The LeadershipZone for better leadership

Get into the leadershipzone – practical tools and ideas you can use to improve your effectiveness as a leader or manager


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What we’ve learned about leaders in 2012 – plus a new year offer

I love getting customer feedback.  I’ve just been reading what delegates said about a coaching conference where my colleagues Bob and Cyndi presented.  Good feedback is valuable and constructive – this is how we get to learn and grow.  And because leadership is an ever-moving journey, we need to keep on learning.  Keep reading and there’s a new year’s offer for you to keep on learning too.

Here’s what we’ve learned from you in 2012:

  • Our customers want to be better leaders and managers
  • They want to improve their communication skills
  • Some people want to feel more secure in their job
  • Others want to get a promotion; get a bonus or a pay rise

You tell us that you don’t just want to be coached to be more effective, or a better communicator. Great leaders want their team to succeed too – and many of you want to learn to apply coaching skills successfully for that reason.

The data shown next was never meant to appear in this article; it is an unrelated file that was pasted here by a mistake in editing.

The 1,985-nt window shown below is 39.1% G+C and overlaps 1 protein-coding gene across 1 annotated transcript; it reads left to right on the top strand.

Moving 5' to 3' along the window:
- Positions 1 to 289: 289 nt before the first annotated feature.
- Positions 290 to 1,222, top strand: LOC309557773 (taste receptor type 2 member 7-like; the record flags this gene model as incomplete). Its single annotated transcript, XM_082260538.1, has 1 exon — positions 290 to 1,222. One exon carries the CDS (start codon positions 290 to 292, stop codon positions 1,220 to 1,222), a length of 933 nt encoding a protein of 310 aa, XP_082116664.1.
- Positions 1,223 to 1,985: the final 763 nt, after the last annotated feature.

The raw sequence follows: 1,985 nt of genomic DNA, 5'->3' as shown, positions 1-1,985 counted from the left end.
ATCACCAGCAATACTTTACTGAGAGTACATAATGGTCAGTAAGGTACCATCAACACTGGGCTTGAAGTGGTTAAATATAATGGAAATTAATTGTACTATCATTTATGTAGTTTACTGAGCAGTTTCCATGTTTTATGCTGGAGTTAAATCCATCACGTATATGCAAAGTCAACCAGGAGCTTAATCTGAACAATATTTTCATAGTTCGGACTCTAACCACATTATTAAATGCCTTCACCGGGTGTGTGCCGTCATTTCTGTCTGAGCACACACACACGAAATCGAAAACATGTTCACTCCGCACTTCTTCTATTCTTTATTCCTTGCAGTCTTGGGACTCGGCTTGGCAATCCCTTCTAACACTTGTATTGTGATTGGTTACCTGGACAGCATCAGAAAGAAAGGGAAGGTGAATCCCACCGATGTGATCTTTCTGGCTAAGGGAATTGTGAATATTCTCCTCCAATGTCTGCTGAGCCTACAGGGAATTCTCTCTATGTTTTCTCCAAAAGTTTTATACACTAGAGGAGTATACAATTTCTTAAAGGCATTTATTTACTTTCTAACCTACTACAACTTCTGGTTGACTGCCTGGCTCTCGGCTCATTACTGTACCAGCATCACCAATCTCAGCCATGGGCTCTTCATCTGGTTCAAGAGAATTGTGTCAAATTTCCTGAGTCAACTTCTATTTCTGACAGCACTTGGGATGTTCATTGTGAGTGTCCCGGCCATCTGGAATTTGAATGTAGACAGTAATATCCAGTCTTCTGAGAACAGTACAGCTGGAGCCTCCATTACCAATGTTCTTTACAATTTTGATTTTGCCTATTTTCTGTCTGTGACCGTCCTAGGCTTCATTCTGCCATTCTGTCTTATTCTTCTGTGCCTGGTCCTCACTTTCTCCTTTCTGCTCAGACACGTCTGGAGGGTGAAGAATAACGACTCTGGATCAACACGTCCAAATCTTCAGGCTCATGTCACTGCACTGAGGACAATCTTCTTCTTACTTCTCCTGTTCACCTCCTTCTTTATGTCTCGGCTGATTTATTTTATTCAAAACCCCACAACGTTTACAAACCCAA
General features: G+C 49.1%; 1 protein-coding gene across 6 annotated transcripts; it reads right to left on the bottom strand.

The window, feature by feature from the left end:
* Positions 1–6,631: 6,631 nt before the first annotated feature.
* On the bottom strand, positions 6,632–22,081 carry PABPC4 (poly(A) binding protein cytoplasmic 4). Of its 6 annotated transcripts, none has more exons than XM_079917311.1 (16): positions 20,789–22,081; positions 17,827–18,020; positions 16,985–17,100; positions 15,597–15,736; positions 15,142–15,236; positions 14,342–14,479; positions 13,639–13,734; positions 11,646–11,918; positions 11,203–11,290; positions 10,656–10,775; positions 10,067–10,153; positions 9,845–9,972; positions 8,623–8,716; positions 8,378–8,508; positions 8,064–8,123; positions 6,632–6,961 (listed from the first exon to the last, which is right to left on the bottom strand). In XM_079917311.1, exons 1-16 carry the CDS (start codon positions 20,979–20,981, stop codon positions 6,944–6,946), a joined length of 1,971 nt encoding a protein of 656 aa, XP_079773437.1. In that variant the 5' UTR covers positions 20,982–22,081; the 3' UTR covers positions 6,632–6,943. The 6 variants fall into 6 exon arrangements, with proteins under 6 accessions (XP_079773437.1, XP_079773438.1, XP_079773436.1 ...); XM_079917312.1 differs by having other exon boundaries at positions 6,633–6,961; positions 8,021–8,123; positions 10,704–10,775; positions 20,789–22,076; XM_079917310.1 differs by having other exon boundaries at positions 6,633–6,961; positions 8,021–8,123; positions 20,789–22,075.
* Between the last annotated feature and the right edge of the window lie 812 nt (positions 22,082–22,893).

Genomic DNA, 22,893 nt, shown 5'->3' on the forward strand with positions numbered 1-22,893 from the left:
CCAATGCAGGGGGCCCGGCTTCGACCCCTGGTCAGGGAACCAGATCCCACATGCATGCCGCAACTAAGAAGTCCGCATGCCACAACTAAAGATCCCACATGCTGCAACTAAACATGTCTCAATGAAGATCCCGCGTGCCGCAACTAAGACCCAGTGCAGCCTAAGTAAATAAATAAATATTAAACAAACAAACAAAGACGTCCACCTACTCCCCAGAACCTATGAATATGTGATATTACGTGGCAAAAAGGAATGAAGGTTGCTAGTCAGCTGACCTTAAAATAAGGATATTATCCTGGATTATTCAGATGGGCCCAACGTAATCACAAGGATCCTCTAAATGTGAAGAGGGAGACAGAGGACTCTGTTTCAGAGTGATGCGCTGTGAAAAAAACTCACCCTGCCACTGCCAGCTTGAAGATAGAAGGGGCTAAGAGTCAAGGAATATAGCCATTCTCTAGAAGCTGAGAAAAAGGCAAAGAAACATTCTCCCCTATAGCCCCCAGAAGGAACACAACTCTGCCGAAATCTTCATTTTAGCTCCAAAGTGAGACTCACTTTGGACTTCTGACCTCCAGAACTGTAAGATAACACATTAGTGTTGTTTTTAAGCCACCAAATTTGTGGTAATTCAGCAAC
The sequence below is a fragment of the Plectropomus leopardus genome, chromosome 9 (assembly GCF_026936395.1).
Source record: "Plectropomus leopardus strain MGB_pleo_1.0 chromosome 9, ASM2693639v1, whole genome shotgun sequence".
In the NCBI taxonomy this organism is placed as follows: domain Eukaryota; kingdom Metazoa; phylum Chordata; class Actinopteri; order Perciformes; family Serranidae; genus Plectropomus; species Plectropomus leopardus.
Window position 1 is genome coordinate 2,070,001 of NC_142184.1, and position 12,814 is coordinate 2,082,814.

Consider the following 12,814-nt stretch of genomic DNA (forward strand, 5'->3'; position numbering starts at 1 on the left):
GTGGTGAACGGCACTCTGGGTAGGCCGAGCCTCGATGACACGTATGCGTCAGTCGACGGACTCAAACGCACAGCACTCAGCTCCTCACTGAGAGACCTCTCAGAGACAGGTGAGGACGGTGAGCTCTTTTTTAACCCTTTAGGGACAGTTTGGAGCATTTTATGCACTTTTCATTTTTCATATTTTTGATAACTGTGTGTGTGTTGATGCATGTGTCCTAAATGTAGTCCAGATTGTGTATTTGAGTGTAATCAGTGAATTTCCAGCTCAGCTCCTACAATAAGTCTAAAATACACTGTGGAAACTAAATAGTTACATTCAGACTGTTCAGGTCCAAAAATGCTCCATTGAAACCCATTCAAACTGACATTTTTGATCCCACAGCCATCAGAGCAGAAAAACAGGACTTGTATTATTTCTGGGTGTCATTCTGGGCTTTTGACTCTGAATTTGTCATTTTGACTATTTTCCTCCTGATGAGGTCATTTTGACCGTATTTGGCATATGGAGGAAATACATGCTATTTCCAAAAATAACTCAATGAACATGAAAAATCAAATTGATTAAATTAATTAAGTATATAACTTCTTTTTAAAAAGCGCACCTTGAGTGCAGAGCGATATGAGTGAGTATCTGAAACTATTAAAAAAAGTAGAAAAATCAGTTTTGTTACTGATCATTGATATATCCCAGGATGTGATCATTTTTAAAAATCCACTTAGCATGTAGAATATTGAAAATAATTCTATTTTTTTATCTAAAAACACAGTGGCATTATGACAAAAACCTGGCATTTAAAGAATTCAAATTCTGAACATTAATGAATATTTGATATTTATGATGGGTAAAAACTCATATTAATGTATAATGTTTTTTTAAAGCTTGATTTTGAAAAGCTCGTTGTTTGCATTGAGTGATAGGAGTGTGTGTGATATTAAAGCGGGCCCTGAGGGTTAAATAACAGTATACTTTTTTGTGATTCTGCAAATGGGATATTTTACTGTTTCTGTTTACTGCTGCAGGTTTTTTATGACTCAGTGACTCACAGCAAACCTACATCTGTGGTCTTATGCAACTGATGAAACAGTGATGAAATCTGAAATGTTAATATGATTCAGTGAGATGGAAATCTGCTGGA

People feel the need to get more things done – personally and through their colleagues and teams – but feel challenged by so many tasks and targets. People want to feel they can provide for their family – and have the better things in life – homes, cars, holidays and fun with family or friends.  Enjoy watching or playing their favourite sport.

Many of you are also sports coaches – volunteering at the weekends to coach your kids’ football or rugby teams.  Some  clients are rowing and athletics coaches at national level too.  Whatever the level you’re coaching at- we’ve  heard some great success stories.Olympic Rings